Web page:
I shaved a few years off of Paul’s life last night.
First, let me say that it wasn’t my fault. You see, I have this problem. There’s a communication breakdown between my brain and my body, wherein the little part of my brain whose business it is to crank out dreams sometimes forgets to alert my body that the sensory input is not real and that its (the body’s) services will not be needed for the night.
To put it more simply: I sleepwalk. And sleeptalk. And sleepfight evil aliens from the planet Krakkavid with a flamethrower I built out of household cleaning products.
My college roommates used to think it was hilarious. How they loved to regale me in the mornings with tales of my midnight lapses into pirate-speak and treks into the dorm room closet in search of the lobster people. Even Paul, who has to share a bed with the spaztastic night wanderer, finds it amusing when I spring upright in bed and insist that the puppy (the nonexistent one that we can’t have because of apartment regulations) has to get down off the bed, and I mean NOW.
He wasn’t laughing last night, however. I really scared him this time. The weird thing is that I remember most of it. I recall waking up to find that there was a swarm of giant half-robot half-cockroach creatures (no doubt spawned by some nefarious mad scientist) invading the apartment. I could hear them clickety-clackering around in the living room, and skittering up the sheets from the floor. When one of them leaped onto my chest, I smothered it quickly in the bedclothes and bolted from the bed like an avenging angel, determined to clear a path through the apartment and somehow get the kids to safety.
Well, I made it as far as the hallway, where I flicked on the light and peered around the corner into the kitchen, listening intently for the tap-tap of robotic insect feet. That was when I heard Paul’s voice.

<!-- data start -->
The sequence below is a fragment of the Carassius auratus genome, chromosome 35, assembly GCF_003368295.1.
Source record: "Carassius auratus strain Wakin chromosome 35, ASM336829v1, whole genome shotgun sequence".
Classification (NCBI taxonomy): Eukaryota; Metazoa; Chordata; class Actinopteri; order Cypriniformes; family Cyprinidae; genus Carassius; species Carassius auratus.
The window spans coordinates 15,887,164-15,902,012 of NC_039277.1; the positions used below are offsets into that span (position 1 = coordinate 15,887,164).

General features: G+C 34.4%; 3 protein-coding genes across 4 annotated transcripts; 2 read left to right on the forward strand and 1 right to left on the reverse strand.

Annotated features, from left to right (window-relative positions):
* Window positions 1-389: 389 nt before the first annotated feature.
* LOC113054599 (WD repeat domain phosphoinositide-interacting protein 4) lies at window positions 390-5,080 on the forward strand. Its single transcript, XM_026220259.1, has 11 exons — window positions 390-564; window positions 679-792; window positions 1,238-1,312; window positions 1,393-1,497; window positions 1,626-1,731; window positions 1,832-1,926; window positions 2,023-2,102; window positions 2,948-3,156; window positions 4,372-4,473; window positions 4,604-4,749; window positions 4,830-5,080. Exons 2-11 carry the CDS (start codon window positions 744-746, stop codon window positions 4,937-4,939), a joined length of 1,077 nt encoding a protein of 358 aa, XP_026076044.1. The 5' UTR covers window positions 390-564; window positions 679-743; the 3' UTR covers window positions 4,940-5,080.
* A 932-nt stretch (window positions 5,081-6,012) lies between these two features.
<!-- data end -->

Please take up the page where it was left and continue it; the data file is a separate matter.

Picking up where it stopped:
“Katrina.” Firm. Loud.
I turned on the bedroom light. “What?” I asked impatiently.
“What are you doing? Are you awake?”
“Of course I’m awake,” I snapped, irritated. Paul told me later that the really scary thing was that I looked awake. And totally, utterly insane.
“What are you doing?” he repeated.
“I had to kill a…thing, in the bed, over there!” I spluttered, that sense of urgent danger making it hard for me to think. “We have to get the kids, babe. Because…there was a thing…a bunch of things…and…we have to…uh…” My voice trailed off. As usual, the rational act of explaining my delusion woke up the part of my brain that had, heretofore, been asleep at the switch. Reality reasserted itself slowly, laughing its butt off.
“I was dreaming, wasn’t I?”
“Yes.” He still looked worried. “Are you okay now?”
I promised that I was, and after a moment’s poking of the duvet “just to make sure”, I lay back down.
A few moments passed.
“Are you sure you’re okay?”
I think Paul’s fear is that I’ll actually make it to the kids’ room one of these days. So far, my episodes have been brief ones. It usually only takes a few moments after I burst out of bed for me to awaken enough to realize that, in fact, the apartment isn’t flooding, nor is my pillowcase filled with spiders*. Soon, I’m tucked back into bed, sleeping soundly. The occurrence rarely repeats itself within the same night. I’ve heard of some people who prepare and eat food in their sleep, and a few unfortunate somnambulists who wander out their front doors or drive themselves around in the car only to wake up miles away from home with no memory of the trip. This is nothing like that. Still, I imagine it’s disconcerting to the outside observer.
I apologized to Paul this morning for scaring him so badly. “You remember that?” he asked, surprised. Many times, most times, I don’t remember. I’ve even accused him of making this stuff up. “Yes, I remember. And believe it or not, I was making perfect sense before you woke me up,” I teased.
He shuddered a little at the memory. “Your eyes were bloodshot, you know. You looked…” Words failed him.
Eventually, we’ll look back on this night and laugh.
But until then, I have to sleep in the laundry room.
*Spiders, more than any other dream object, get me moving. It’s a recurring theme. I can’t tell you how many times I have awakened Paul with the thrashing and squealing that accompany killing imaginary spiders. I’ve dreamed of them covering the duvet like a pulsating second blanket; I’ve dreamed of them dropping down from the ceiling on a thousand gossamer webs; I’ve dreamed of a giant, scabby, hair-covered one creeping around under the sheets. Ick. I loathe spiders.